Mitchell Starc isn’t finished taking the brand new white ball for Australia but has opened up on his changing role at the T20 World Cup which he concedes has forced him to do things differently.

A staple as the first-over bowler for so long in Australian colours, Starc has found himself coming on first change during the World Cup defence, with mixed effect.

He stunned Ireland with his first over in Brisbane on Monday night, rattling the stumps twice with two hooping inswingers, as the defending champs kept their title hopes alive ahead of their final pool game against Afghanistan on Friday in Adelaide.

But it was just the fifth time in his 58 T20s that Starc hasn’t taken the opening over, with Josh Hazlewood preferred.

The left-armer explained it was a team-first decision designed specifically for this World Cup.

It’s also a conditions-based call, and Starc said if they think it’s going to swing, he could still open the attack.

“It‘s obviously something new. Yeah, I generally obviously take the first over and see if it’s swinging,” he said after Monday’s win over Ireland.

“It’s obviously something that began in that game against England in Canberra, and it’s sort of a role that Finchy (captain Aaron Finch) and Ronnie (coach Andrew McDonald) want me to play through the middle there with (Adam) Zampa.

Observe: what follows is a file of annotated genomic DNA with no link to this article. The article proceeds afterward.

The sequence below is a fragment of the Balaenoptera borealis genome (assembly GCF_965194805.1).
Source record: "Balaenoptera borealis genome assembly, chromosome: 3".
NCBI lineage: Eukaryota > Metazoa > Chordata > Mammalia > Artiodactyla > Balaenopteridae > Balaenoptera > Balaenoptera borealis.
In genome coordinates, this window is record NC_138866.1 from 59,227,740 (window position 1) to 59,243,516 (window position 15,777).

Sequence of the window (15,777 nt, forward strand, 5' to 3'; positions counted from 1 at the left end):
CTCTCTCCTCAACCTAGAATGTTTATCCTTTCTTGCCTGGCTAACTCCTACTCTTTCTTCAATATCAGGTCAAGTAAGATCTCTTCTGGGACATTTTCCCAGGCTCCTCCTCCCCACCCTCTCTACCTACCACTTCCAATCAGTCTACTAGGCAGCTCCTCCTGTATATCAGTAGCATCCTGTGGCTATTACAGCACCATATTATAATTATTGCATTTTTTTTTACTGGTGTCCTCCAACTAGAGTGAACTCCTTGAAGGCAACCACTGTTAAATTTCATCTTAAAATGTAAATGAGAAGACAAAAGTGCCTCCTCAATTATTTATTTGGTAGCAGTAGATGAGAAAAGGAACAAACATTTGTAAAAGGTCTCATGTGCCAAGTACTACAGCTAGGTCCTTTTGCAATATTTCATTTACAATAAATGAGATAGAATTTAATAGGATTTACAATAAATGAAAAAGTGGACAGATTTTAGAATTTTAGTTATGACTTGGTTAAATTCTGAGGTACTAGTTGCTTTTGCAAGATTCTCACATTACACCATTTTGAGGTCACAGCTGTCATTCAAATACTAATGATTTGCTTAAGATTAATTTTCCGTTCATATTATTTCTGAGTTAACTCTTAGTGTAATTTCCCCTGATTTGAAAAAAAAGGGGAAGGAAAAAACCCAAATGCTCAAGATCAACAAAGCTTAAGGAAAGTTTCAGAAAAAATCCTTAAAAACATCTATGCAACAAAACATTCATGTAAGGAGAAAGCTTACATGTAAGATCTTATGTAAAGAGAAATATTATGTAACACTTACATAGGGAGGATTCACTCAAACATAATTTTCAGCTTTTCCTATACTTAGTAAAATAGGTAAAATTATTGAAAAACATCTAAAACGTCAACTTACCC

“Obviously, we’ve got Josh (Hazlewood) and Pat (Cummins), who were fantastic across formats with the new ball as well.

“I think that’s a positive that we’ve got plenty of options that it may not be my only role; it may not be Josh and Pat’s only role.

“We could change, as I said before, with different conditions, different opponents, whatever the matchups may be.

“So, yeah, that seems to be my role at the moment, and I’ll just keep developing that and hopefully keep playing that role throughout the tournament.”

Starc started with a double-wicket maiden, but then conceded 43 runs from his next three overs.

That’s a consequence, however, of him sticking to his main role, which is trying to take wickets whenever he gets the ball.

“I don’t think that the role changes in terms of trying to take wickets. It’s probably through a different sequencing of how the matchups are seen through the power play and through the middle,” he said.

“The lengths probably have to change, and it’s probably not going to swing outside those couple of overs. I still feel like the role is to take wickets. Just at different times and through different partnerships with different matchups, I guess.”

Finch, Tim David and Marcus Stoinis are all under injury clouds ahead of Australia’s next game against Afghanistan, and the defending champs also have to hope either New Zealand beats England on Tuesday night, or they get a run-rate boost in their final game, to progress to the semi-finals.

“For us, it’s just trying to win these games, first and foremost, because if you don’t win, it doesn’t matter, does it?” Starc said.

“Yeah, a tick of the box today. We brought that run rate back a bit, and we’ll see how we place in 24 hours.”

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